Whether you use a single SSD, or an array of SSDs for your Windows volume, there are certain do's and don'ts associated with solid state storage devices. Technically, there is nothing that a user absolutely has to do any differently when installing an SSD, as opposed to a traditional spinning hard drive, but there are steps you can take, and settings you can implement that will deliver increased performance and reliability.

As a professional storage reviewer, I rely on a test-bed that is setup for ease of use and maximum performance. I image SSDs and SSD arrays back and forth several times a day. There are certain steps and settings I implement which insure my setup performs to its maximum potential. This TweakTown guide is designed to make it easy for anyone to install Windows on a single SSD, or an array of SSDs, like a professional. We are going to cover what we feel are the essentials for anyone from the n00b, to the power-user, to the seasoned enthusiast, in detailed and easy-to-follow sections.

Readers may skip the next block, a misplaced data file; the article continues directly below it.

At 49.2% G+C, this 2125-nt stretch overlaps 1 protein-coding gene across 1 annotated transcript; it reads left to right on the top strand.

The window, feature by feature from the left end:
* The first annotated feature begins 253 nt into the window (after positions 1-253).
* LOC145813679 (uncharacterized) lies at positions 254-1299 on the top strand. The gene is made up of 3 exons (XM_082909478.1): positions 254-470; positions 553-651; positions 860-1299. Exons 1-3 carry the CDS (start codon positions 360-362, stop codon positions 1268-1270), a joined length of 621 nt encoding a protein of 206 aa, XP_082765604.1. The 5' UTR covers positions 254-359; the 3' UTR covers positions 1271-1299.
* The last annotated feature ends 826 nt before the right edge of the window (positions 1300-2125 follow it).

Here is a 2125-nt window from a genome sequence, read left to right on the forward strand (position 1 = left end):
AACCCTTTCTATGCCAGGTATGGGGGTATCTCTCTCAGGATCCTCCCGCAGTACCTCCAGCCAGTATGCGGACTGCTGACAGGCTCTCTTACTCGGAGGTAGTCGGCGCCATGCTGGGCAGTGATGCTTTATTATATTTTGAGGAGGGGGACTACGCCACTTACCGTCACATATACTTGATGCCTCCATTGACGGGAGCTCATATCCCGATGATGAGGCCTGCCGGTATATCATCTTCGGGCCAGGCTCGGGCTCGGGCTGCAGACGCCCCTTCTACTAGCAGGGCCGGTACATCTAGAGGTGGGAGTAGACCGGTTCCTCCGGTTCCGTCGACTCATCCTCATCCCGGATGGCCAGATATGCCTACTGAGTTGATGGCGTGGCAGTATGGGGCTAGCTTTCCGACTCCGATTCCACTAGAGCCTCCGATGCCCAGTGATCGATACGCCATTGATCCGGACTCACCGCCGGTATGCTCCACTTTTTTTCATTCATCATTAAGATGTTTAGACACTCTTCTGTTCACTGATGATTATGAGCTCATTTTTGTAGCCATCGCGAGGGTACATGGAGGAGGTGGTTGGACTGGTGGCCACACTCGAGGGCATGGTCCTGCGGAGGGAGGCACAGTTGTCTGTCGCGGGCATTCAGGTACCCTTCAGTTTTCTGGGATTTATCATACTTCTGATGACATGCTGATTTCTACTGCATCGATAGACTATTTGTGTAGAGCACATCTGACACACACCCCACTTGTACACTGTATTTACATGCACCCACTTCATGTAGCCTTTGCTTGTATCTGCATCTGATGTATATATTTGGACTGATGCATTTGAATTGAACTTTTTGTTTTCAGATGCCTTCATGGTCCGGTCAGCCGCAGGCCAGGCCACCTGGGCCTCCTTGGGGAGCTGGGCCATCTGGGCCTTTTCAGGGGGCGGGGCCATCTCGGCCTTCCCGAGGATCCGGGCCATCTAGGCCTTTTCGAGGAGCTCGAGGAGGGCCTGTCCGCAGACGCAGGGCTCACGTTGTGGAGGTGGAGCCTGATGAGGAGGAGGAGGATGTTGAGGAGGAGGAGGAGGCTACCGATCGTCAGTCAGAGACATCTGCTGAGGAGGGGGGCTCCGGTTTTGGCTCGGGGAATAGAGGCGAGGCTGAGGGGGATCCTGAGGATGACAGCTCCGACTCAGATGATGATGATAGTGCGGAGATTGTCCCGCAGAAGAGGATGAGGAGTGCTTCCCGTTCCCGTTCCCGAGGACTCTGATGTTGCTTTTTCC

SSD Secure Erase (SE)

A Secure Erase (SE) command completely cleans and resets your SSD (Solid-State Drive) to a factory-fresh state of performance.

Secure erasing is where an enthusiast begins anytime they are not starting with a new SSD. Secure erasing involves sending a charge of sufficient voltage to reset all of the bits. After a successful Secure Erase there is no data left on the drive; there is no address table. This state is what we call an FOB state (Fresh Out of Box).

An enthusiast always begins with a Secure Erase; however, the casual user would be fine with a quick format. Executing a quick format, TRIM's (cleans) your SSD without resetting the drive's address table. For formatting instructions, see the "Partitioning" section of this guide.